The Giver

This is a film that could be the worst movie of the year. It is a mess from beginning to end.

The GiverMost of us were raised on the fundamental moral principle that “it was better to give than to receive.” That may be true, but it doesn’t apply to any film entitled The Giver.

Forget that it stars Meryl Streep and Jeff Bridges, because it doesn’t matter. This film adopts the societal premise serving as the foundation of this year’s Divergent but provides none of the action and little of the romance.

Hollywood has had a lot of problems this past summer, and part of it is its inability to find original material for young actors, both male and female. While the Twilight series is thankfully dead and buried, Jennifer Lawrence continues to bring us the powerhouse involved with her Hunger Games films. On the other hand, while Divergent was able to feed off the mighty Hunger Games’ carcass, The Giver fizzles when it attempts to feed off Divergent.

In both those films, we find a moment in the future where society has been rebuilt around themes designed to do away with freedom, emotion and artistic inspiration. Kids are raised to fill one role chosen by government, and they are expected to move on and not ask any questions.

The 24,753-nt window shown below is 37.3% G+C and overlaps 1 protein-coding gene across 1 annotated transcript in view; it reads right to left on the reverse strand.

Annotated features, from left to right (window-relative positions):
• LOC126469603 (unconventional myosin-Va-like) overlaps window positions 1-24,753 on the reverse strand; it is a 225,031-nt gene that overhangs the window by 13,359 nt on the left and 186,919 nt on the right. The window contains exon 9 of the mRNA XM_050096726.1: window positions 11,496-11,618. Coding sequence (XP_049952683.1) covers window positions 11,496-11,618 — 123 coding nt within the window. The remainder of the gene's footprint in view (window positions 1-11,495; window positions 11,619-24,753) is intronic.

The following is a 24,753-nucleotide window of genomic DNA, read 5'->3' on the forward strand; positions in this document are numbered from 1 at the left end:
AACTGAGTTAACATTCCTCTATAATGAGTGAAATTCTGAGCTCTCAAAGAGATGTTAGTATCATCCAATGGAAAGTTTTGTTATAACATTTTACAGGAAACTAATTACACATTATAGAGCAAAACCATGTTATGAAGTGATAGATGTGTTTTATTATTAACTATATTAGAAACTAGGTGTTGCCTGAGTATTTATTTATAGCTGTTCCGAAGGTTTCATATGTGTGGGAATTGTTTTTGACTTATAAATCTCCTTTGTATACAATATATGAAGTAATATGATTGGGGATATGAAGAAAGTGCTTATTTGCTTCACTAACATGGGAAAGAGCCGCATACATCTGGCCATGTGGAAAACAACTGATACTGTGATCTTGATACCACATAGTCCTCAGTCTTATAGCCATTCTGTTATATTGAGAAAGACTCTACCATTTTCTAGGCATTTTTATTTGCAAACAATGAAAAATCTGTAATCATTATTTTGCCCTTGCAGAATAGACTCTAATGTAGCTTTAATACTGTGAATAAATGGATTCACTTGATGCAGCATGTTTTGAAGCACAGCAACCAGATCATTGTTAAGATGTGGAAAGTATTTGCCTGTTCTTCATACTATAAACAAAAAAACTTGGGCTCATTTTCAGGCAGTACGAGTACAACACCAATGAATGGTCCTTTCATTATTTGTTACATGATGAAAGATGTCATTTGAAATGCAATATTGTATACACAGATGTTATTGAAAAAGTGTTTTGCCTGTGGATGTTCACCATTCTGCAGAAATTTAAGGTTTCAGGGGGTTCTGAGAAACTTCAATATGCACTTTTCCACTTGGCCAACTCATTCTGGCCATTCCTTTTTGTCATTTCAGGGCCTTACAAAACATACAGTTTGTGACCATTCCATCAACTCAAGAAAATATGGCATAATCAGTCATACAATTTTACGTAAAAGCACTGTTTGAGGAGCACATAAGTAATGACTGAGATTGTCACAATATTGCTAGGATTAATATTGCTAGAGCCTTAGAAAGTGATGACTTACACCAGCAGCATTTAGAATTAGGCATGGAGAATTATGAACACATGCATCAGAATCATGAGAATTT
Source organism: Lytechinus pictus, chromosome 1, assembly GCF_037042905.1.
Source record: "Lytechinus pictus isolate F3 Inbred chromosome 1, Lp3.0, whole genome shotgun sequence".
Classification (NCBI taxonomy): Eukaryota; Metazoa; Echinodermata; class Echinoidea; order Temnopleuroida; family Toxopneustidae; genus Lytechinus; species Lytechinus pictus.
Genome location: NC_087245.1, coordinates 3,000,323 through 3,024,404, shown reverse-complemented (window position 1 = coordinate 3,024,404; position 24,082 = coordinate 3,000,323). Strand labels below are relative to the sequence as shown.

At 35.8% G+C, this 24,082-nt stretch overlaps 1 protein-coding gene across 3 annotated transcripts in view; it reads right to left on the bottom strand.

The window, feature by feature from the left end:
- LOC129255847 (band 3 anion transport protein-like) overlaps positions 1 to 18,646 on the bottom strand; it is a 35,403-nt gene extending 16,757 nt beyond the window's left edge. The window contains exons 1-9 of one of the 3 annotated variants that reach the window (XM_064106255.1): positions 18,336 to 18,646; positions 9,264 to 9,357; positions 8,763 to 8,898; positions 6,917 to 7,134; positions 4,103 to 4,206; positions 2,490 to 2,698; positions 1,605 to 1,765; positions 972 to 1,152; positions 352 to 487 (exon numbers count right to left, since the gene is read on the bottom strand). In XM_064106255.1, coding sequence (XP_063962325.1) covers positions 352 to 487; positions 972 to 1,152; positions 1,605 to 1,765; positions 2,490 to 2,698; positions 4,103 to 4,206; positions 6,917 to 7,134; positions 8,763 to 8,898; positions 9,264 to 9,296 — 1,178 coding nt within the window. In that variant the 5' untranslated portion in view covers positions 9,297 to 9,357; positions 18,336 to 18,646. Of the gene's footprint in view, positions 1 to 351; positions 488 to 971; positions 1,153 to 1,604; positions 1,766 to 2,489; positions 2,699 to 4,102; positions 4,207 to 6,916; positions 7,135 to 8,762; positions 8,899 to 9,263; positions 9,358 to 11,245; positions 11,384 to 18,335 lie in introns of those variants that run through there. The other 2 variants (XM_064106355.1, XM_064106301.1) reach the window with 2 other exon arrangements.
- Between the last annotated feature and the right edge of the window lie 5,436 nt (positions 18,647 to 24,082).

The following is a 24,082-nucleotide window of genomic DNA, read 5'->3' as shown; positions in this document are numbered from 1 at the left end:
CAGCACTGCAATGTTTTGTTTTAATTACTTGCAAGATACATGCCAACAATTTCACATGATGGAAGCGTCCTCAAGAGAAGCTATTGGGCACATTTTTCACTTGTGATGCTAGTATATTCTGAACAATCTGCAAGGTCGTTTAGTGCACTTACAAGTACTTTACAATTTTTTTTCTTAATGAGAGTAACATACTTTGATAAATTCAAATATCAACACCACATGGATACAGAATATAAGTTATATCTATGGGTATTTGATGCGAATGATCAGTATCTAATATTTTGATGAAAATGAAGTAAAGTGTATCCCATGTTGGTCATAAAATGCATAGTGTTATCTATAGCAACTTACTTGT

In The Giver, the plot centers upon a young lad, Jonas, who has been selected and assigned to learn from Jeff Bridges, who plays the Giver-in-Residence. Jonas soon learns that life has a history that has been completely blotted out by government.

No human has the foggiest idea that there have been wars, animals, music or plays permeating the globe over the centuries. Jonas learns all of that, and he is quickly overwhelmed.

Ms. Streep plays the same role that Naomi Watts did in Divergent, trying to run societies that are designed to make everyone the same. They both might be two great actresses, but these are roles where both should endure sarcastic criticism at any Hollywood gala. Hell, I’d like to see what John Daly would do with both of them if they would ever try to defend their performances on the Comedy Channel.

While the film borders on some limited inspiration during its first half, the end of the film devolves into hopeless idiocy. Jonas tries to escape his communal world by taking a newborn with him on a bicycle ride that involves leaping off a cliff and surviving. With neither dressed in any fashion other than casual, they cross deserts while subsequently surviving blizzards in the mountains. The movie becomes little more than mindless drivel at that point, so its lack of punch at the box office is readily understandable.

I would urge all of you to avoid “giving” any money for a movie ticket to see this preposterous film. Better to go to a bar where you can “receive” the proper stimulation.